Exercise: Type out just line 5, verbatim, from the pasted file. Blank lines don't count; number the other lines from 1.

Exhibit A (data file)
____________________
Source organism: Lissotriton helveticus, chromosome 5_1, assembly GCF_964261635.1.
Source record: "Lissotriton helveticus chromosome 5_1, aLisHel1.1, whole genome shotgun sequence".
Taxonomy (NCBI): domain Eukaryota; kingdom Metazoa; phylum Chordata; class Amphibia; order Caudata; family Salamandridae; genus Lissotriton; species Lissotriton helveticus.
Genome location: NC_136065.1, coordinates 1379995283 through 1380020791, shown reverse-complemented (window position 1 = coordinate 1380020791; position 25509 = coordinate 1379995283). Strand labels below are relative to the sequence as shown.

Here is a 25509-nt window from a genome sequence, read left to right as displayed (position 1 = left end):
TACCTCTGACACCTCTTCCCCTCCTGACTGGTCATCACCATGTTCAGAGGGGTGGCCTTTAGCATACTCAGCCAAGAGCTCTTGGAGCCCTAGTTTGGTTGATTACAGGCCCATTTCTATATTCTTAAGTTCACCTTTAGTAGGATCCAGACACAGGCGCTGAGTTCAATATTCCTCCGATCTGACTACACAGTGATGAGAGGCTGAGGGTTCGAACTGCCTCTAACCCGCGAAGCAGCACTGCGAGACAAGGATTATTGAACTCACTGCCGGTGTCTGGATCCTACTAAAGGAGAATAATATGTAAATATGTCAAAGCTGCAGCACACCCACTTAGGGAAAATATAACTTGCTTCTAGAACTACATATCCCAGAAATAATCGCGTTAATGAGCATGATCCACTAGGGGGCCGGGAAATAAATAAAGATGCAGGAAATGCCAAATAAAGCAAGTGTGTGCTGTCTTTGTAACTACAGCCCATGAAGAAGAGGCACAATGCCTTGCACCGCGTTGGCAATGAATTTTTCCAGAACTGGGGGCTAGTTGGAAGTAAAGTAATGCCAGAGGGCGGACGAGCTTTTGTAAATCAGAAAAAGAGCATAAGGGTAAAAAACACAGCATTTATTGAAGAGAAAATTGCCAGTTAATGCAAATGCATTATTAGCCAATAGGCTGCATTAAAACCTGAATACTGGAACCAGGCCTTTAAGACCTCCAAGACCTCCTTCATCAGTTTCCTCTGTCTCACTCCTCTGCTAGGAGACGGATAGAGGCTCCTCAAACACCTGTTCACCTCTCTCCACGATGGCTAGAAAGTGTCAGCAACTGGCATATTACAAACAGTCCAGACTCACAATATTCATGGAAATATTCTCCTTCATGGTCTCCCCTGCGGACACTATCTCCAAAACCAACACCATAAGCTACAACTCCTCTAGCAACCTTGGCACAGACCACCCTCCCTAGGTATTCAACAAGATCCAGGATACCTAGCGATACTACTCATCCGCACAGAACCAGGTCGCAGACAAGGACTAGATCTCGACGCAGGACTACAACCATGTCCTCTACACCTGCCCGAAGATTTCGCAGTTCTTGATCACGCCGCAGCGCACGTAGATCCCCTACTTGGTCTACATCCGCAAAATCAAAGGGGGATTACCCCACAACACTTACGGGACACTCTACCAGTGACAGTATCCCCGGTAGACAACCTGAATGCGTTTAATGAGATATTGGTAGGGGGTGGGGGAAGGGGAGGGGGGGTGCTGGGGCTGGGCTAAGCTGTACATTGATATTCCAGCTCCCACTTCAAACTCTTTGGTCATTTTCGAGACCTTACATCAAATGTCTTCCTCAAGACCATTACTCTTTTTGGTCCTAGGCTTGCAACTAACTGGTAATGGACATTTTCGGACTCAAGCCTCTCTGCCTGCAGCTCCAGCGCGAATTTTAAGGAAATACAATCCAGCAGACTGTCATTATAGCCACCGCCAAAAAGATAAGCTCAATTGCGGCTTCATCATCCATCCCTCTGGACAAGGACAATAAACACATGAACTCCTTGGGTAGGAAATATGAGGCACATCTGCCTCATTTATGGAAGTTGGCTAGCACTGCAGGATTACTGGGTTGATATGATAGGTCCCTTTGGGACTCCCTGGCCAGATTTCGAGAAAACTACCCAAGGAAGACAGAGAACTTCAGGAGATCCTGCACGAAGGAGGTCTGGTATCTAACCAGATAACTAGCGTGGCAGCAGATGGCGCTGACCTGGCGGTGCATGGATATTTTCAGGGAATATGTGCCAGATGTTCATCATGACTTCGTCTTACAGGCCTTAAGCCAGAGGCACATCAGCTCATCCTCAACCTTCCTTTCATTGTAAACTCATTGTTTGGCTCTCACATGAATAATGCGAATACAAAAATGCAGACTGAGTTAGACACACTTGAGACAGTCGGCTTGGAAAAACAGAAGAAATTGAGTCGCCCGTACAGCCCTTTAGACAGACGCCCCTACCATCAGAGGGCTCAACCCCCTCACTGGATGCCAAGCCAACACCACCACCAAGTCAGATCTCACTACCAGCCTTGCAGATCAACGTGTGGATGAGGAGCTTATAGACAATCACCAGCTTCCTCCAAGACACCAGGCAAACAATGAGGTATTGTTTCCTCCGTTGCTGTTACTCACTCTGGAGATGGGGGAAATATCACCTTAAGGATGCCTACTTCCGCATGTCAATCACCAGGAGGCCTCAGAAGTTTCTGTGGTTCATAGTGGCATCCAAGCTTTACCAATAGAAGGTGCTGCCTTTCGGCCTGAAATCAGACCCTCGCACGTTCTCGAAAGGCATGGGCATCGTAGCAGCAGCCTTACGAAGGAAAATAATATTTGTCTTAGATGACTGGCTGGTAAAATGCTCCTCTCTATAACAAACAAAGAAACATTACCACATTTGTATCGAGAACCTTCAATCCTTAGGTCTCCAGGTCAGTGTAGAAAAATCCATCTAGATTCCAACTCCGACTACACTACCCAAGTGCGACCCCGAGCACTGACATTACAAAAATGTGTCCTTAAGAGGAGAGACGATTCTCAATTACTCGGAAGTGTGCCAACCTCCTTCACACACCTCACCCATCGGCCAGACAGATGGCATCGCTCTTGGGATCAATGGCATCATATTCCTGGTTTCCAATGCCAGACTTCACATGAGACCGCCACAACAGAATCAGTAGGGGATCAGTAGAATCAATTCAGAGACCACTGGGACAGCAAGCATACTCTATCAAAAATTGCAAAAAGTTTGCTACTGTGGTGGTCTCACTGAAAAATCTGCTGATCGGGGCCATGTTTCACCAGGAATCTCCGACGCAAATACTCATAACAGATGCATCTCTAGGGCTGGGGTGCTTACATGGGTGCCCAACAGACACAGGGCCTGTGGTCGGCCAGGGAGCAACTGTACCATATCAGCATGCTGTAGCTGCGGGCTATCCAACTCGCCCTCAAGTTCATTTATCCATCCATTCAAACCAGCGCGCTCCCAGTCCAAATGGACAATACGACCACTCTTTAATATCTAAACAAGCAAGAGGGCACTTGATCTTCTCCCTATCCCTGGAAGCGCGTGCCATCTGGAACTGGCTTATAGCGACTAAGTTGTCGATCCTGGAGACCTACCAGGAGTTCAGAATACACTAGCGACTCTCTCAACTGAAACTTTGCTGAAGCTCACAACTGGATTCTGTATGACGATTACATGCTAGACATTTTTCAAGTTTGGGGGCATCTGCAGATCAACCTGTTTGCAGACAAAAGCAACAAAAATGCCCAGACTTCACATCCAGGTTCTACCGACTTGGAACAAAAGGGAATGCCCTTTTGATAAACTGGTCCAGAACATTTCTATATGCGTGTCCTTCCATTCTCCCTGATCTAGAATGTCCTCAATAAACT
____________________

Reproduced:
Here is a 25509-nt window from a genome sequence, read left to right as displayed (position 1 = left end):